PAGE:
“Crews are working around the clock to put these massive machines together, which will dig the Metro Tunnel,  untangle the city loop, and deliver more trains more often across Melbourne,” Premier Andrews said.

“It’s part of our massive Suburban Transport Blitz – which is creating thousands of jobs and building the road and rail projects we need to get you where you need to go.”

Buses will replace trains on the Pakenham, Cranbourne and Frankston lines between Flinders Street and Caulfield from July 614 whie the works take place.

Coaches will also replace trains between Wendouree and Southern Cross on the Ballarat line from June 24-July 7.

Minister Allan thanked commuters for their patience while the works were carried out.

“Soon these massive tunnel boring machines will be digging underneath our city to run more trains more often,” she said.

Labor reveals state budget ‘transport blitz’ for Victoria

The Victorian Government has unveiled plans to commit record funding for road and rail projects across the state in what it has referred to by Premier Daniel Andrews as a “blitz” for suburban transport.

“From fixing a pothole at the end of your street to the biggest transport projects in Victoria’s history – this Budget will get you where you need to go,” Andrews said.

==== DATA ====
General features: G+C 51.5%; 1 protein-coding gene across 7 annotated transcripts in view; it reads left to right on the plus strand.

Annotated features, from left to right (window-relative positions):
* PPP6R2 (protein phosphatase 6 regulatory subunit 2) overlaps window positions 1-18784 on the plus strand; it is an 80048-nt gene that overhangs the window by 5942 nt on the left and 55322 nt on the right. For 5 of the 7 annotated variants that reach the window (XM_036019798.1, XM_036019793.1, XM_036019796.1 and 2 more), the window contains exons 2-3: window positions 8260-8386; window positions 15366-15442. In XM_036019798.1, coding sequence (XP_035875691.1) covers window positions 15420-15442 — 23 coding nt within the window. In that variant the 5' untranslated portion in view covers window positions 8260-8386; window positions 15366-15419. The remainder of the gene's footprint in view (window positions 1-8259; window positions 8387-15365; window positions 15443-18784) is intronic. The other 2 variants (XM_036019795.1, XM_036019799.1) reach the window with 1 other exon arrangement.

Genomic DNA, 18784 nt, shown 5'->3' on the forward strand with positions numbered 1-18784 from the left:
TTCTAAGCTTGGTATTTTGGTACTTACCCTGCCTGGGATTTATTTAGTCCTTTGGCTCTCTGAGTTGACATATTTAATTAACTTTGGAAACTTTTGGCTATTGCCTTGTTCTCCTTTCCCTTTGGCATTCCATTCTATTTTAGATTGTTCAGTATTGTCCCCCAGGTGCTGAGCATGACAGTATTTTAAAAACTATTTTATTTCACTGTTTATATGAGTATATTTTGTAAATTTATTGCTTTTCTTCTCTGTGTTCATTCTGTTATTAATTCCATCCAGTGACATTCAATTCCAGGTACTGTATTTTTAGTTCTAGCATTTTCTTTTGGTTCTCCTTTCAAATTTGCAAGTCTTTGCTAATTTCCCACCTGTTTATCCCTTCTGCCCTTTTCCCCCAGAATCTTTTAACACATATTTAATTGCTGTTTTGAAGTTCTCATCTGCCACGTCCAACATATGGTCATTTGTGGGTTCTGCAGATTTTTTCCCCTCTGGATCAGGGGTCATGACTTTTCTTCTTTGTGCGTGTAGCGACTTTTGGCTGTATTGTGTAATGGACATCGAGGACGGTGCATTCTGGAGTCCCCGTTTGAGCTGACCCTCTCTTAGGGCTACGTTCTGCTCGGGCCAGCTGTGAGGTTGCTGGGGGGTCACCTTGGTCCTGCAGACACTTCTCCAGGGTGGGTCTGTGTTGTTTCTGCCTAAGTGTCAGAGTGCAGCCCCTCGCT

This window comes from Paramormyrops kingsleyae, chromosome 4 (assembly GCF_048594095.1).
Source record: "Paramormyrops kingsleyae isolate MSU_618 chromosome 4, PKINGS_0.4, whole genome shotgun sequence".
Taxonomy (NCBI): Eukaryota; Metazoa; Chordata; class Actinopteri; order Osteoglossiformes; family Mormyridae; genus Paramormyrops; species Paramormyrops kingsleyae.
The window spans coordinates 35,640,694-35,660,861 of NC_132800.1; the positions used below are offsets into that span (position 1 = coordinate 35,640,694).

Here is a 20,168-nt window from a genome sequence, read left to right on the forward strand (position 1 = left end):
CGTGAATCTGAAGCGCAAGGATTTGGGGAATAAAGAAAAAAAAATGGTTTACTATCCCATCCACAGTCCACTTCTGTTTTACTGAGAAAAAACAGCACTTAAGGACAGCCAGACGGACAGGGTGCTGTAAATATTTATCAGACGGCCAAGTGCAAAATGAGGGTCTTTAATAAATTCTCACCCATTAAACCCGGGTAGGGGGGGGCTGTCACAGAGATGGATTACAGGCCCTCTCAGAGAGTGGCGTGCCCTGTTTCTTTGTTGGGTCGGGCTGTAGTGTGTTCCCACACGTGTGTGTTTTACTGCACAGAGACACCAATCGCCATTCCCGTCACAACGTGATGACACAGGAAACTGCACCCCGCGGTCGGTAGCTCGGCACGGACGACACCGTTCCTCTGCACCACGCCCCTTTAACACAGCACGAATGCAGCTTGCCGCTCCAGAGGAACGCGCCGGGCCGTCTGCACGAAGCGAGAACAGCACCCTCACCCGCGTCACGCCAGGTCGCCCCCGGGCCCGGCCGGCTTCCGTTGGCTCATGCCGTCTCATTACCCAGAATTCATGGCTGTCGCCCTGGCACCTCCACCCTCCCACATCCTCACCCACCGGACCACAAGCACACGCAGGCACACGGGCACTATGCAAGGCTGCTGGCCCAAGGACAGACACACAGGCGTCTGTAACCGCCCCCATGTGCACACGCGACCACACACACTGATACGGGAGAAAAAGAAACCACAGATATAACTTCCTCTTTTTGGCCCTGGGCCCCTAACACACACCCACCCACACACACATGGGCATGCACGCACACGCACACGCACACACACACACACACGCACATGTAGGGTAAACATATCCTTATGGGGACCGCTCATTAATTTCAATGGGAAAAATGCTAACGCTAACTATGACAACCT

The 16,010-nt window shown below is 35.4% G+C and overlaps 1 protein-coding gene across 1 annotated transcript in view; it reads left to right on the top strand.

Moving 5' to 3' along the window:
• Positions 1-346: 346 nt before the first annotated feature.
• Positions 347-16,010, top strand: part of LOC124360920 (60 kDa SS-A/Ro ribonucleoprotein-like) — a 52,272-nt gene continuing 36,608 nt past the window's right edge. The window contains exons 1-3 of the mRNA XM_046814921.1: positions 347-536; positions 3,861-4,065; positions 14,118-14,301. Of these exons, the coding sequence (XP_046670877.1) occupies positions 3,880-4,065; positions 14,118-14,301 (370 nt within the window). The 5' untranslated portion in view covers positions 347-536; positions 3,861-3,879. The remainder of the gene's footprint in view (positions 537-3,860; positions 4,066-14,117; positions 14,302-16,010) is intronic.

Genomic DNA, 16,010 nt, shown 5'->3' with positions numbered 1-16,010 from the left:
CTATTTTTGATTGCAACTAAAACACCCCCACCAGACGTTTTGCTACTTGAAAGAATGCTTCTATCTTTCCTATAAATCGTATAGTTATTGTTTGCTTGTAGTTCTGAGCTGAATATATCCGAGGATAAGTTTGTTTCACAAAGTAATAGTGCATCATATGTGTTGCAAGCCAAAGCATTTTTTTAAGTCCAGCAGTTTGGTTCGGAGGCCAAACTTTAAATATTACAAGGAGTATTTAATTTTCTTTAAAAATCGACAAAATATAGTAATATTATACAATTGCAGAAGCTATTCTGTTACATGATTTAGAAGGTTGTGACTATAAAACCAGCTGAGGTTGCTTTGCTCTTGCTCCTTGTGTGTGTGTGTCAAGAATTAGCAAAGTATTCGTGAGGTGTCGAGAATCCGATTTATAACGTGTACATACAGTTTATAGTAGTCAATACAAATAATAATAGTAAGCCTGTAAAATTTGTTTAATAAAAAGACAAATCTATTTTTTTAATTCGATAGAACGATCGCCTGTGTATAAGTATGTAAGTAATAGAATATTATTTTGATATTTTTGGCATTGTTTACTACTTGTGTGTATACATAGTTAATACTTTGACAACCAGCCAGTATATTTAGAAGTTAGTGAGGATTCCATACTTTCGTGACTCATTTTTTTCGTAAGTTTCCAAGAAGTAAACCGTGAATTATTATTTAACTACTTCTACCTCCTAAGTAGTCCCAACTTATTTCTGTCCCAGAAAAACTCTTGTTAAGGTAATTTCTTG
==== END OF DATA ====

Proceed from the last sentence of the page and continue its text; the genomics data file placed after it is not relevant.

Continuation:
The plans constitute part of the Victorian Budget for 201920, incorporating a $27.4 billion pipeline of works.

This includes $15.8 billion for the creation of the North East Link; $6.6 billion to remove 25 more level crossings (of a total 75) as part of the ongoing level crossing removal project; and $3.4 billion to deliver upgrades to the Sunbury, Cranbourne and Hurstbridge lines.

In all, the Sunbury line will receive a $2.1 billion boost, Cranbourne $750 million, and Hurstbridge $547 million.

Sunbury will also receive new high-capacity trains that will boost passenger capacity by 113,000 people.

The first of the 65 high-capacity trains previously announced in 2016 as part of the Labor Government’s High Capacity Metro Trains Project, is set to start on the Cranbourne and Pakenham lines this year.

Cranbourne will benefit from line duplications (doubling capacity during peak hours) and Hurstbridge will receive station upgrades at Greensborough and Montmorency.

The government has also set aside $615 million for regional public transport deliveries, including $340 million to purchase up to 18 new three-car V/Line VLocity trains, which the government said would bring good news for manufacturing and supply jobs in Dandenong, which hosts the assembly plant where the trains are built.

$111 million on training, recruitment and upskilling of train drivers in preparation for the new trains and services.